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Price of precaution of human-pig chimeras for transplantation purposes

Editorial letter
Authors Christian Munthe
Published in Journal of Medical Ethics
Volume Online first
ISSN 0306-6800
Publication year 2019
Published at Department of Philosophy, Linguistics and Theory of Science
Language en
Keywords bioethics, xenotransplantation, medical ethics, research ethics, animal ethics, food
Subject categories Practical philosophy, Ethics, Medical Ethics


n response to Koplin and Wilkinson, I argue, first, that the uncertain clinical prospects of human-pig chimera based transplantation makes the reason to spend resources for clarifying whether such practice might imply serious ethical breach due to enhanced cognitive capacities of the chimeras rather weak. T he benefits of further pursuing this avenue of research is so uncertain, so that taking even very unclear risks of serious ethical breach (thus in need of clarification for justification of the research) is not worth the price in terms of spent resources, and therefore only limited resources should be spent to clarify such risk before the project is abandoned due to unacceptable risks . Second, I argue that as there are some reason to pursue this avenue further (and thus investigate the risk in question), the analogy to the notion of halting all farming of larger animals for food does not hold up. The reason is that we do not need to probe any further any comparable risk to know that such farming practices should be halted.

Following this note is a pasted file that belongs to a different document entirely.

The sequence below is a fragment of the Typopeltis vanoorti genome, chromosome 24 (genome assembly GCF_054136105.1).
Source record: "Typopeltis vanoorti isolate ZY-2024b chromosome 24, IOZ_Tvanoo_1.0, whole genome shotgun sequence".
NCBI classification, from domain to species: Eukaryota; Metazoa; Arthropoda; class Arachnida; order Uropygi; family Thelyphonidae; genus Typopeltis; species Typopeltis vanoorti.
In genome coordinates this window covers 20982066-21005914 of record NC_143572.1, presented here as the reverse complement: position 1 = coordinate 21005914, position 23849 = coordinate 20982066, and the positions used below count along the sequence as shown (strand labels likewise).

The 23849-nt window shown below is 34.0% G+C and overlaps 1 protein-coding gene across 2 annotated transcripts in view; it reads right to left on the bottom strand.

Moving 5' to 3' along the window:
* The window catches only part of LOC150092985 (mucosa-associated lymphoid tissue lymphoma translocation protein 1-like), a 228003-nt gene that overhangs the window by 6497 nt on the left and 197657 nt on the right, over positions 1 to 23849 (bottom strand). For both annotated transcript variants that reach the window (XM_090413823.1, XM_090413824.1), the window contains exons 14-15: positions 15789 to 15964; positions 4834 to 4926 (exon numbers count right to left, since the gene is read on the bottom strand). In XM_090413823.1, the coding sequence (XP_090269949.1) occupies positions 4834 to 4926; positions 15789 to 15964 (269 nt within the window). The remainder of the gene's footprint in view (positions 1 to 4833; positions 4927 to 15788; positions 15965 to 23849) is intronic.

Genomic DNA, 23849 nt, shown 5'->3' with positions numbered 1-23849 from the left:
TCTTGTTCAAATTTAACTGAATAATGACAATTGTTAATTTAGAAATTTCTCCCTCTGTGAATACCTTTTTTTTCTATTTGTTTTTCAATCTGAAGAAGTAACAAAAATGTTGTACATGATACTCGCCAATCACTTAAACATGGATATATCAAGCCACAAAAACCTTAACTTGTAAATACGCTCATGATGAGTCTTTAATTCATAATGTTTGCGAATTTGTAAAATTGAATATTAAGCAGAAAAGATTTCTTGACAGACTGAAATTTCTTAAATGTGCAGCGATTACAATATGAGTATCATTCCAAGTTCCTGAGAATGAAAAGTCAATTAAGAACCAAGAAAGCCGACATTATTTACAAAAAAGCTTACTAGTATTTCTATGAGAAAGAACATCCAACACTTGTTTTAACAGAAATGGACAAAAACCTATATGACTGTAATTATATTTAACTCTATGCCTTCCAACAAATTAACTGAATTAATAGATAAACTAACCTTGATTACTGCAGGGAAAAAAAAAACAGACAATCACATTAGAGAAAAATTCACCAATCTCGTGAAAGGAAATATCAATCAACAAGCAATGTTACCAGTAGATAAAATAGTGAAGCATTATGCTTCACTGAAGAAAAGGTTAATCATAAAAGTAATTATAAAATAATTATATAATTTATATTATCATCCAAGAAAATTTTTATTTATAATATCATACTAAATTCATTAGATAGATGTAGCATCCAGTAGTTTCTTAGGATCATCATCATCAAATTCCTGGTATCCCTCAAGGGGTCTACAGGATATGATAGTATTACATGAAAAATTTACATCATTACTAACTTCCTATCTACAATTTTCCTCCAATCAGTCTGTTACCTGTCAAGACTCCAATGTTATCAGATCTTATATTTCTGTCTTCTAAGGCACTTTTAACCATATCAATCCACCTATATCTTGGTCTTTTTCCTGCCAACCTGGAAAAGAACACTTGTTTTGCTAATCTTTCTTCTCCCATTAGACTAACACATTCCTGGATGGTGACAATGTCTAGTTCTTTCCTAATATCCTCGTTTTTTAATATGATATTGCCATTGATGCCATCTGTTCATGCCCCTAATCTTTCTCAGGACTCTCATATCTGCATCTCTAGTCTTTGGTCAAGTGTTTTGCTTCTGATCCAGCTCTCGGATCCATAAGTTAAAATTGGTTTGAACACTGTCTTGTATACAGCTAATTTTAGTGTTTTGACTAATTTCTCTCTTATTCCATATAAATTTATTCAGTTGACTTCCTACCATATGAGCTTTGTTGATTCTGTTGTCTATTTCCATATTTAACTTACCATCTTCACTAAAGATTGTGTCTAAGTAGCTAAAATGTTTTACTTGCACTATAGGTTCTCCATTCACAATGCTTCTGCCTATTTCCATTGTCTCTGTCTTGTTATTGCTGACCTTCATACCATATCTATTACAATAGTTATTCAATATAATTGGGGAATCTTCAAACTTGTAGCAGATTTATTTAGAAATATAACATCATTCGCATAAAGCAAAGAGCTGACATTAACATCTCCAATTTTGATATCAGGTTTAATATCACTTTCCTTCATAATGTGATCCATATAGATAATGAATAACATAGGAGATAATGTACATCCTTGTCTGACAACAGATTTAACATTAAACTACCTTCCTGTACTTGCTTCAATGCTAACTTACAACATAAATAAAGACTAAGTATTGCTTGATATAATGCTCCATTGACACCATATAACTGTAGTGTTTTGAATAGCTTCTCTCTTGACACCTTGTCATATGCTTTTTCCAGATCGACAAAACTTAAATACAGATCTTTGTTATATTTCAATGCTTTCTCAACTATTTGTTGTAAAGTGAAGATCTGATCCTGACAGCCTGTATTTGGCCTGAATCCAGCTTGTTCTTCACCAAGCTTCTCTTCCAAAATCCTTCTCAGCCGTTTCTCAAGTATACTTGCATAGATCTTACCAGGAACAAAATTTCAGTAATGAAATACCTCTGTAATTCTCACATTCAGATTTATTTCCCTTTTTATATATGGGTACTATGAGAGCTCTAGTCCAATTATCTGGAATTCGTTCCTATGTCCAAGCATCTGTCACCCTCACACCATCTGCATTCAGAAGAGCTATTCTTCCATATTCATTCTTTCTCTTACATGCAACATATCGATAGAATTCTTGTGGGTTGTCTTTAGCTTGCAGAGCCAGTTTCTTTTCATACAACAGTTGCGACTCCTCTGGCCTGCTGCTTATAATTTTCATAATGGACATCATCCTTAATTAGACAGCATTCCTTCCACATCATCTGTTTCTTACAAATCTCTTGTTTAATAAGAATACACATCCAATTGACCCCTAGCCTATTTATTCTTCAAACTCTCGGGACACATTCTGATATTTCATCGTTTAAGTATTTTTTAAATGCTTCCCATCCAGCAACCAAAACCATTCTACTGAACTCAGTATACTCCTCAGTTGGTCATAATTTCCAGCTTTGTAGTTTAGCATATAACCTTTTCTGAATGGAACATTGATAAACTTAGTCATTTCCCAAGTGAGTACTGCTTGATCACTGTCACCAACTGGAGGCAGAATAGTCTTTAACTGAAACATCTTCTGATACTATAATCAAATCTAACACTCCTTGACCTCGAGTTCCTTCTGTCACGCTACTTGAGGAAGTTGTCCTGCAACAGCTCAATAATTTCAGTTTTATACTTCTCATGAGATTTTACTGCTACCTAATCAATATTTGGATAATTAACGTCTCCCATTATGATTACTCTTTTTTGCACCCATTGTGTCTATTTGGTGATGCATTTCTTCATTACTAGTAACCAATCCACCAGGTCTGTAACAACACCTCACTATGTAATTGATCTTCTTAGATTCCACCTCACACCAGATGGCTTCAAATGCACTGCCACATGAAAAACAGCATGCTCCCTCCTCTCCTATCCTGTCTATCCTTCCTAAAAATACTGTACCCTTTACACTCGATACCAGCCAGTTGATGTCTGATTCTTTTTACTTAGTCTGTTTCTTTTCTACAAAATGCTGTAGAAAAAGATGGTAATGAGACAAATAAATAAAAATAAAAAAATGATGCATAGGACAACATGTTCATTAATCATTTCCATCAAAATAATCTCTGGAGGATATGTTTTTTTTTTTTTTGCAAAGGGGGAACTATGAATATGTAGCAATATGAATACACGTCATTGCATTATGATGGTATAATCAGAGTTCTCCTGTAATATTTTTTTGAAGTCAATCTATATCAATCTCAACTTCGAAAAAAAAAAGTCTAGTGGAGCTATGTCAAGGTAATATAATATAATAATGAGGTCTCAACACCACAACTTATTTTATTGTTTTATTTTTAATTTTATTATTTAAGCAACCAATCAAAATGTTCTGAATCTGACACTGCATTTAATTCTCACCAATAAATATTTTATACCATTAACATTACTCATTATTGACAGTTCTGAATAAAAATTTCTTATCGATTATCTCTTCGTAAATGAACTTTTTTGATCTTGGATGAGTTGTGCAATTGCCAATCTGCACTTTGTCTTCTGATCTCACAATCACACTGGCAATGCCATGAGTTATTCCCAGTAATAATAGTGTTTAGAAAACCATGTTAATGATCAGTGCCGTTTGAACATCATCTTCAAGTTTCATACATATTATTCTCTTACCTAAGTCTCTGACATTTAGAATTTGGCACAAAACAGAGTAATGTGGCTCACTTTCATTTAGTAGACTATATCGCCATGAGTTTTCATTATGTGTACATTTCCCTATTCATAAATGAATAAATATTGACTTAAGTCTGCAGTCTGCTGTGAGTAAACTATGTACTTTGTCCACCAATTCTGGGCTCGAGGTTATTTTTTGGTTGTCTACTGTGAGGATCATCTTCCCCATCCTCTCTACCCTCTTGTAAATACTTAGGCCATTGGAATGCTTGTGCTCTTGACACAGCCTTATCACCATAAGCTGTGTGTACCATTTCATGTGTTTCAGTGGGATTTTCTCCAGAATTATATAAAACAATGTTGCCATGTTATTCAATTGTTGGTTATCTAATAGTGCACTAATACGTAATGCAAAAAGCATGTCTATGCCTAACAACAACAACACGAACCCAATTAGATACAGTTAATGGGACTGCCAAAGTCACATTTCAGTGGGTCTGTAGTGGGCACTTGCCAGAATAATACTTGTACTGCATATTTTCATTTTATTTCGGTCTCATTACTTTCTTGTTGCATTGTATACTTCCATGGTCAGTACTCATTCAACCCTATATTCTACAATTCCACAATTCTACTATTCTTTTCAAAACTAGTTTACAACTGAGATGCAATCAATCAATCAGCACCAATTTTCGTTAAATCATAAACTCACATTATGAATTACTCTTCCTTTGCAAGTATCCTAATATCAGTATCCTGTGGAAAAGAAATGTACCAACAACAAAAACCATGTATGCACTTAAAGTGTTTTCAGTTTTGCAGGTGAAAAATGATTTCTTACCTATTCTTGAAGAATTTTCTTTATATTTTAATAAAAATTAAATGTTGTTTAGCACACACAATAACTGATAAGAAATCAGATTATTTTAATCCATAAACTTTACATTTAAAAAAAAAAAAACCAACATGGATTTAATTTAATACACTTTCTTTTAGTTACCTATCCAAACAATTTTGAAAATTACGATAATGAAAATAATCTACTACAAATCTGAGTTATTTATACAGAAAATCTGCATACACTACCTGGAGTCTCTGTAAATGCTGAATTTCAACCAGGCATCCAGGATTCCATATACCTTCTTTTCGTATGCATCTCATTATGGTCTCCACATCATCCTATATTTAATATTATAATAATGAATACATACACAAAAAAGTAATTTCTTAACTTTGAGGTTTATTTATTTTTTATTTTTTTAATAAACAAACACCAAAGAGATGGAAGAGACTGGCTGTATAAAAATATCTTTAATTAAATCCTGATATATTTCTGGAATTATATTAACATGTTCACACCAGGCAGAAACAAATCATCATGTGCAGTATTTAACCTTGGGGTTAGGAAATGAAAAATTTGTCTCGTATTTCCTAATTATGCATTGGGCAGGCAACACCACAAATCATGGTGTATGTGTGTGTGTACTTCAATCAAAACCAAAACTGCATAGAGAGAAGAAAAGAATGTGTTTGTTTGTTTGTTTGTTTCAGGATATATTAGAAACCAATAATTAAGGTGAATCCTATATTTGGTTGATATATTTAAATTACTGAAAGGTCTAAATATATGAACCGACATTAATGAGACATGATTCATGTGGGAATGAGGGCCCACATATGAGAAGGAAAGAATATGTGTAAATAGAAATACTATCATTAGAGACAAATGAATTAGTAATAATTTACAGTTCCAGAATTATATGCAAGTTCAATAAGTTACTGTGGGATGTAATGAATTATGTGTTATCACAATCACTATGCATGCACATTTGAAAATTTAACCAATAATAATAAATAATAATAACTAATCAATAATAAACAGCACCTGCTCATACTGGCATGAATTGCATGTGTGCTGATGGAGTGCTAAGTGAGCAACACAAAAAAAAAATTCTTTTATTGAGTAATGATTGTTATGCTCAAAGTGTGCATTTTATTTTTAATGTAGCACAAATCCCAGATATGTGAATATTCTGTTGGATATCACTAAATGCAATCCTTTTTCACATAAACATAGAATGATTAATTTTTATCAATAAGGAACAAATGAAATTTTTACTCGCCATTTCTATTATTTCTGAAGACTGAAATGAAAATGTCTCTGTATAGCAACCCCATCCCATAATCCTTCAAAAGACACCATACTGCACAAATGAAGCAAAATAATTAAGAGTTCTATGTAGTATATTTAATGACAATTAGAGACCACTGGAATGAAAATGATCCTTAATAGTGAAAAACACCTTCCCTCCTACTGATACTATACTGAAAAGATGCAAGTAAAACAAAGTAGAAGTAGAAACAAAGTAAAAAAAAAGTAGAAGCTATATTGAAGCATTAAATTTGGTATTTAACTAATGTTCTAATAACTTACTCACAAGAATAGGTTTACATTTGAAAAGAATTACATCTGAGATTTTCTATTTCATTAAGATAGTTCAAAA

Page Manager: Webmaster|Last update: 9/11/2012

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